The Wastemobile is back!

Wastemobile 8

Early signs of Spring include crocuses, magnolia blossoms, early-blooming rhodies and …. the Wastemobile!

Bring the hazardous waste that you’ve accumulated over the long winter to the first Wastemobile of 2015 in Bothell, WA.

Find it in the Seattle Times parking lot at 19200 120th Ave NE between 10 to 5 from February 27th through March 1.

Think you don’t have hazardous waste in your house, garage or shed? Chances are you do. Hazardous waste includes burnt out fluorescent bulbs, CFL bulbs (twirly bulbs), most unwanted household cleaners, batteries, and much more. Find a complete list here.

This great service is free because it’s already been paid for in your utility bill.

A recycling paint program for Washington State?

paint cans on shelves

Do you have leftover paint sitting in your shed or garage that you don’t know what to do with? Well, a solution may be on the horizon.

The State legislature is considering paint recycling legislation in Washington State (HB 1571-S/SB 5926) that would allow people to return their unused latex and oil-based paint to participating Household Hazardous Waste facilities or retail locations. Their paint would then be recycled, reused or managed responsibly.

Household hazardous waste facilities used to take leftover paint, but newer latex paint is no longer “hazardous” so you can harden it with kitty litter and throw it in the garbage.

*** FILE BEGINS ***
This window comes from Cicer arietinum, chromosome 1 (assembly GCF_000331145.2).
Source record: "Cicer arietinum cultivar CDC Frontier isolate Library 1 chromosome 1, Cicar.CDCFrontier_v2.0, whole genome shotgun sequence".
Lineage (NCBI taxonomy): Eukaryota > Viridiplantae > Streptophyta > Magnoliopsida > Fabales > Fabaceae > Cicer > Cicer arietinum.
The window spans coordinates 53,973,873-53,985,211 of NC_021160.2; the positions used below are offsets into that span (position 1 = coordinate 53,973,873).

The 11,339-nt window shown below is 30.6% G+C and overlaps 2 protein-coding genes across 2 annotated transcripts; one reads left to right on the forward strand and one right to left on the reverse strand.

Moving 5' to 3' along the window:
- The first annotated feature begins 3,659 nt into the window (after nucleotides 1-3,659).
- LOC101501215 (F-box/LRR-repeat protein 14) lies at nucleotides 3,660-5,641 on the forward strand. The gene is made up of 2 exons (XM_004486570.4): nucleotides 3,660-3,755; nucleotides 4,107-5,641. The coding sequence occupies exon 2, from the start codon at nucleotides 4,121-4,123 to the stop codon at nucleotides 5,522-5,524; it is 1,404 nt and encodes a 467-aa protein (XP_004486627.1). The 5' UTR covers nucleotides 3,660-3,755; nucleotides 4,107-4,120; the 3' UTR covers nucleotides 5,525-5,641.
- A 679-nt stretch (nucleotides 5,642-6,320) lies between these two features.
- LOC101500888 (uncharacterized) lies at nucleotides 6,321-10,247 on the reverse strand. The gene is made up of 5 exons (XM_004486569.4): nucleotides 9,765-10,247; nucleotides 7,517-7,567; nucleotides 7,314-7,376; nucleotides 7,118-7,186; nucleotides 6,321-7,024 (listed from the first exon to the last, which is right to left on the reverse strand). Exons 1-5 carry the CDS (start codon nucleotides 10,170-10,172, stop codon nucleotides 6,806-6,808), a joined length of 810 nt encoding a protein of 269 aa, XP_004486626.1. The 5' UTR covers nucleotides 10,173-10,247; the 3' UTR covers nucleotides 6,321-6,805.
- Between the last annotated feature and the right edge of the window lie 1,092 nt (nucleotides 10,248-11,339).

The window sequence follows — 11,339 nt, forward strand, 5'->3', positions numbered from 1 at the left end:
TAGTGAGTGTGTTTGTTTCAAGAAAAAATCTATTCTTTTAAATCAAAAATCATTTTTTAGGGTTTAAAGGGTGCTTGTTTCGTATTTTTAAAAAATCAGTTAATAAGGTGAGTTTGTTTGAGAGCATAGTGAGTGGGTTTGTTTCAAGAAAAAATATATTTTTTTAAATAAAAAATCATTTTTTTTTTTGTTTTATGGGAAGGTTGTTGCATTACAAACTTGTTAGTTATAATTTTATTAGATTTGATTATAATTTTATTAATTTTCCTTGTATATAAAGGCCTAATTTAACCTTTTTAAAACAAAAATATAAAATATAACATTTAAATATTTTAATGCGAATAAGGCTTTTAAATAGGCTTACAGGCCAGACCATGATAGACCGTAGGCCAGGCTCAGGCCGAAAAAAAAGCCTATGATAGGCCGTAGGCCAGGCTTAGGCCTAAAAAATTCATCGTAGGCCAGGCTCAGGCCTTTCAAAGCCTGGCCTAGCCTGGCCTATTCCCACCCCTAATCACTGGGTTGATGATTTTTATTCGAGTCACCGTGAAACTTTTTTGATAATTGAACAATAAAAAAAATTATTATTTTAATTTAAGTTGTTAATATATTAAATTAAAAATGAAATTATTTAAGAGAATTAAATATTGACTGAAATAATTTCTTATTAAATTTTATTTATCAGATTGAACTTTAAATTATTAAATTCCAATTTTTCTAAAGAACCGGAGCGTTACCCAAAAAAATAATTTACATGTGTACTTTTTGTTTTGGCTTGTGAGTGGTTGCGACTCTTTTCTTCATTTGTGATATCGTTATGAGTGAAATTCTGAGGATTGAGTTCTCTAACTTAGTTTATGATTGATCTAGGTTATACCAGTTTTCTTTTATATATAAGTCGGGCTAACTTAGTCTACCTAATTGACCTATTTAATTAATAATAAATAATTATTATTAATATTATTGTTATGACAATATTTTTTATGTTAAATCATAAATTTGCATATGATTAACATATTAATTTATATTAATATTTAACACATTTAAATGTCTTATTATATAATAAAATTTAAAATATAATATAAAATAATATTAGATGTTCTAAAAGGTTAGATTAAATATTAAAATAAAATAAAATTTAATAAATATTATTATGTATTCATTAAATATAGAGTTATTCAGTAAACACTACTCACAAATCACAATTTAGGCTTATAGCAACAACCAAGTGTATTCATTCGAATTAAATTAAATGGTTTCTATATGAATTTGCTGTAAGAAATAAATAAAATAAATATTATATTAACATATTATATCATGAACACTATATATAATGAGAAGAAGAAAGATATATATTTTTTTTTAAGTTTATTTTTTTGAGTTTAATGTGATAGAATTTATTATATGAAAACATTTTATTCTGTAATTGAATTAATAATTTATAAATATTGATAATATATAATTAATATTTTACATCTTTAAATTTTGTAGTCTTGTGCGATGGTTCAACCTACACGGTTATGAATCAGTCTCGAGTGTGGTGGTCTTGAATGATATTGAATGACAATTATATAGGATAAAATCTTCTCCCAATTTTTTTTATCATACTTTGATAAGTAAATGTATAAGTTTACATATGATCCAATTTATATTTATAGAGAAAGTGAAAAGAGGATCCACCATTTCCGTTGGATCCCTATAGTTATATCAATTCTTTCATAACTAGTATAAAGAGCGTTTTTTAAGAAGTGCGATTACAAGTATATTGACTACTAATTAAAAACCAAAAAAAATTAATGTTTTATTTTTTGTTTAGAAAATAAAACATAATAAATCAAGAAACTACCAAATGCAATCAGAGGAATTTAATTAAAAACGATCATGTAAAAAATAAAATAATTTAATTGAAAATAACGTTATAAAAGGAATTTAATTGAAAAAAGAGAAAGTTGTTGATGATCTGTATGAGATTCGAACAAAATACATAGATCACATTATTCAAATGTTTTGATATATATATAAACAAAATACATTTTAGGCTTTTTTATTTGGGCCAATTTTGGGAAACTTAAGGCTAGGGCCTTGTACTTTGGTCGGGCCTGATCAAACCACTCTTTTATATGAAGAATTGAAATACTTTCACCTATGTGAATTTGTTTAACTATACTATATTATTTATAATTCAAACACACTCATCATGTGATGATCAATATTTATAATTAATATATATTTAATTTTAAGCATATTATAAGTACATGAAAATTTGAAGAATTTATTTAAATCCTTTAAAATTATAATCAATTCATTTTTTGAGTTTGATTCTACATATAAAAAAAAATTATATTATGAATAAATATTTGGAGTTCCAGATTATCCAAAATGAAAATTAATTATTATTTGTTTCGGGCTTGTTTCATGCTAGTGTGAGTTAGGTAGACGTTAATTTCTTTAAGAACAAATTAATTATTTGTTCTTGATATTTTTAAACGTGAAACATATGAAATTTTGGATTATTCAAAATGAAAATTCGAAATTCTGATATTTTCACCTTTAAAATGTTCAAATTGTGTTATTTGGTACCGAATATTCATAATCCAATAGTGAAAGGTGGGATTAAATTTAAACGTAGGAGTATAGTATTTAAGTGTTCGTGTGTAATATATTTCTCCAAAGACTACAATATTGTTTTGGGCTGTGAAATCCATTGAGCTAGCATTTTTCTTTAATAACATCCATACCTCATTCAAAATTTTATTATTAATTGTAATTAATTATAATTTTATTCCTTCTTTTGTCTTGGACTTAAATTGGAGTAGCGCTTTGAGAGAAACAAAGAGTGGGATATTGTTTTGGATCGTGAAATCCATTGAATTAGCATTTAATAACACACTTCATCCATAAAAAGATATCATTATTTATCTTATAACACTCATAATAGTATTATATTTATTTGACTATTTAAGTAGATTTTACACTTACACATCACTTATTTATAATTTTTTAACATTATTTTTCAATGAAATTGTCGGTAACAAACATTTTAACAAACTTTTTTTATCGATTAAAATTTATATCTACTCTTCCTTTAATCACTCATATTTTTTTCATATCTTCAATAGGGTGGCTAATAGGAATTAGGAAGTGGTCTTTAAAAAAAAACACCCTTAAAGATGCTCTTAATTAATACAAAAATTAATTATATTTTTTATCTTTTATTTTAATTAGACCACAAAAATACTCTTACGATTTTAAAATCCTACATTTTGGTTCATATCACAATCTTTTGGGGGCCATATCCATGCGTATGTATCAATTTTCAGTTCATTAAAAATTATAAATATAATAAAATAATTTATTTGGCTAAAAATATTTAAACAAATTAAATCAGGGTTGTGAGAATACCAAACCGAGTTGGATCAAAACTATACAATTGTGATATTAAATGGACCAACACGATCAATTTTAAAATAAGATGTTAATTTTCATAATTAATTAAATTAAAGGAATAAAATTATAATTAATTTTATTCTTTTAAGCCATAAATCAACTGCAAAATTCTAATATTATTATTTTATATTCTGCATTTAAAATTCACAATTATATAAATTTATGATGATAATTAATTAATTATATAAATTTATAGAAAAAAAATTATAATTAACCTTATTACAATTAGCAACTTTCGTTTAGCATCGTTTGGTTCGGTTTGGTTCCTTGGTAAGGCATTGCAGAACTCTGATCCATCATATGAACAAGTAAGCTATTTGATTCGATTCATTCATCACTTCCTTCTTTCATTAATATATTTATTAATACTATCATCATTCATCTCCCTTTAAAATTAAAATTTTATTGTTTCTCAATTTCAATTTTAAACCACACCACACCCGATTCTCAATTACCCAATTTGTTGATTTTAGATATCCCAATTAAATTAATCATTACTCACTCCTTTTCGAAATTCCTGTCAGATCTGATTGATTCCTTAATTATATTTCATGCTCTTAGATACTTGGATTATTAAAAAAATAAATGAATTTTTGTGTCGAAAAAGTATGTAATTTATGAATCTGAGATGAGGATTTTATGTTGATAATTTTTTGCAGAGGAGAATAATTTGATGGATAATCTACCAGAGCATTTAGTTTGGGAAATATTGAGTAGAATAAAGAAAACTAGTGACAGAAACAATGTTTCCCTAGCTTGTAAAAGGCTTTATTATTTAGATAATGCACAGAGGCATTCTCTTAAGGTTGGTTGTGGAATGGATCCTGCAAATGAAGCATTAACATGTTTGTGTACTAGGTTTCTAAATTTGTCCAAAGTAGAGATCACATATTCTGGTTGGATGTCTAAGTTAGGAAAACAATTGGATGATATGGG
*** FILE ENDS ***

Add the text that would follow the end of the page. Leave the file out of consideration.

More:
Unfortunately, this method is not feasible for some King County residents. “You’re supposed to put [leftover paint] on your deck or in your garage and let it dry or mix it with kitty litter. I can’t do that – I live in a condo! … If I could take [my leftover paint] back somewhere and let someone else use it, that would be great!” said Nora Tablor, in an interview last month with Gary Chitham, King 5 News.  http://kng5.tv/1wBPJeO

The Paint Stewardship Bill is expected to increase the amount of leftover paint collected in Washington by 87%, creating new opportunities for local businesses to collect, transport, recycle and dispose of leftover paint.

Sounds like a good idea to us.

More on why Washington State would benefit from a statewide recycling law.

Seven simple steps to prevent children’s poisonings

It’s hard to keep an eye on small children all the time, and young children put everything in their mouth. Follow these simple steps to reduce the chance of a poisoning in your home.

Step 1. Make green cleaners – Household cleaners are the third most common reason for accidental poisoning of children. Reduce your child’s exposure to toxins and make your own green cleaners (PDF).

Green clean kit

Build your own green cleaning kit